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I have what seems like a simple question, but it's been a while since I've done any P/S. So i come to SE for help!

Two player pool/billiards: P1 has probability p of sinking a ball on any shot and has N balls remaining, while P2 has prob q and M balls remaining.

Question: What is the probability of the first player winning?

I can type out my reasoning (and will in an edit - will post before i reason it out though), but my answer has come down to:

$$\sum_{j=0}^{M-1} [p^N q^j \sum_{i=0}^\infty [(1-p)^i (1-q)^i]]$$

Is this correct or close?

Reasoning:

not really theoretical reasoning, but extrapolating the simple cases outwards:

(hit = h, miss = m, with probability p = w/p)

1 ball each: possible victory paths -

P1 wins w/p,

P1 m w/ (1-p), P2 m w/ (1-q), P1 wins w/ p

... etc - $p \sum_{i=0}^\infty (1-p)^i (1-q)^i$

2 and above balls each:

At some point, all the P1 hits must occur - $p^N$

All possible amounts of P2 hits must be accounted for - $\sum_{j=0}^{M-1} q^j$

Every miss variation is accounted for - * <-- This is where i think I am wrong. Is it actually a double sum in and of itself? IE $\sum_{i=0}^\infty \sum_{k=0}^\infty (1-p)^i (1-q)^k$ ?

EDIT: Some wolfram alpha shows me that $\sum_{i=0}^\infty (1-p)^i = \frac 1 p$, so I guess my final final equation can be simplified to

$$\sum_{j=0}^{M-1} \frac{p^N q^j}{pq} $$ ??

etc.

share|improve this question
    
Formula seems wrong as $N=0$, $p$ is anything, does not always lead to a probability of 1. –  Calvin Lin Jan 4 '13 at 18:36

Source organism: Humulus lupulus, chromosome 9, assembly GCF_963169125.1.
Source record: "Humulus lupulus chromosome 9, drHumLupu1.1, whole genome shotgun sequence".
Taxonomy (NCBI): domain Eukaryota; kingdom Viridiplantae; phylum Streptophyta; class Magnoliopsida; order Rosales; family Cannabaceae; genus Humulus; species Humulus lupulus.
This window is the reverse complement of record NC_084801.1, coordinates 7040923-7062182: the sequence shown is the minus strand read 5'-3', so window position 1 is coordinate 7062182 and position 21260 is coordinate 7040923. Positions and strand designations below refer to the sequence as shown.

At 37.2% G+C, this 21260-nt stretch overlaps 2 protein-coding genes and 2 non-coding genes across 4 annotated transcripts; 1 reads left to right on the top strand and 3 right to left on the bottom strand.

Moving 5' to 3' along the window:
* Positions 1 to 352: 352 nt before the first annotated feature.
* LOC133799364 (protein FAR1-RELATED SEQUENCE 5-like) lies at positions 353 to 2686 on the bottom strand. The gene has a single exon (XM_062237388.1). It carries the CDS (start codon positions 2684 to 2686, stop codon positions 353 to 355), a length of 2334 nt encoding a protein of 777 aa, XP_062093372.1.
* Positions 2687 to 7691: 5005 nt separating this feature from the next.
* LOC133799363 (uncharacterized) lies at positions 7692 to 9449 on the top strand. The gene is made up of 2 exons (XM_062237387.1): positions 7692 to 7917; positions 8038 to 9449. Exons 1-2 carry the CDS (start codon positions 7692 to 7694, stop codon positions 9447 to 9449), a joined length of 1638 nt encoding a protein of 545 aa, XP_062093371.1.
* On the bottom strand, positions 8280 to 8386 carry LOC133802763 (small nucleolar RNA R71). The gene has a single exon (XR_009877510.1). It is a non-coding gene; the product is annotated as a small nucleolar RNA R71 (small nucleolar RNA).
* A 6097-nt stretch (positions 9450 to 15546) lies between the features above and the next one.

hmm. good point –  im so confused Jan 4 '13 at 18:37
    
well, lmao that final thing can't be right, that's > 1 for one scenario hahahaha oops –  im so confused Jan 4 '13 at 18:42
1  
The problem neglects my usual way of winning: the opponent scratching on the 8 ball. –  user7530 Jan 4 '13 at 20:14
    
hahaha you must usually play against me then –  im so confused Jan 4 '13 at 20:15

1 Answer 1

up vote 2 down vote accepted

Let $P(k)$ denote the probability that $P_1$ sinks all $N$ balls by $k^{th}$ turn (i.e., with exactly $k-1$ misses). The final shot has to be a hit. Before that there were $N-1$ hits and $k-1$ misses, which can be arranged in any order. So

$$ P(k) = \binom{N+k-2}{N-1}p^{N}(1-p)^{k-1} $$

Similarly if $Q(k)$ denotes the probability that $P_2$ sinks all $M$ balls by $k^{th}$ turn, then

$$ Q(k) = \binom{M+k-2}{M-1}q^{M}(1-q)^{k-1} $$

Now, for $P_1$ to win, the number of turns he takes to finish must not be more than that of $P_2$. So, required probability is

$$ \sum_{i\leq j} P(i)Q(j) $$

This might not give a quick idea about the probability value, but compuationally, I don't think it is difficult as computing $P(k)$ and $Q(k)$ can be done very fast by recursion and even though it is an infinite sum, it converges quickly. I am not sure if this is the best we can get though.

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It looks like $P(k)$ and $Q(k)$ can be greater than $1$. Also, wouldn't sinking $N$ balls in $k$ turns mean you missed $k-N$ times, not $k-1$? –  b0uma Jan 6 '13 at 5:47
    
@compadee Thanks for pointing that out. $p$ and $1-p$ terms should actually be in numerator. Now, we can show that $P(k)$ and $Q(k)$ are always $\leq 1$. By a turn, I mean a series of hits without any miss ($P_2$ gets his turn only when $P_1$ misses). –  polkjh Jan 6 '13 at 7:06
    
This is excellent, thank you! It also looks pretty much like the simplest form you can take it too. Nice work –  im so confused Jan 10 '13 at 16:30

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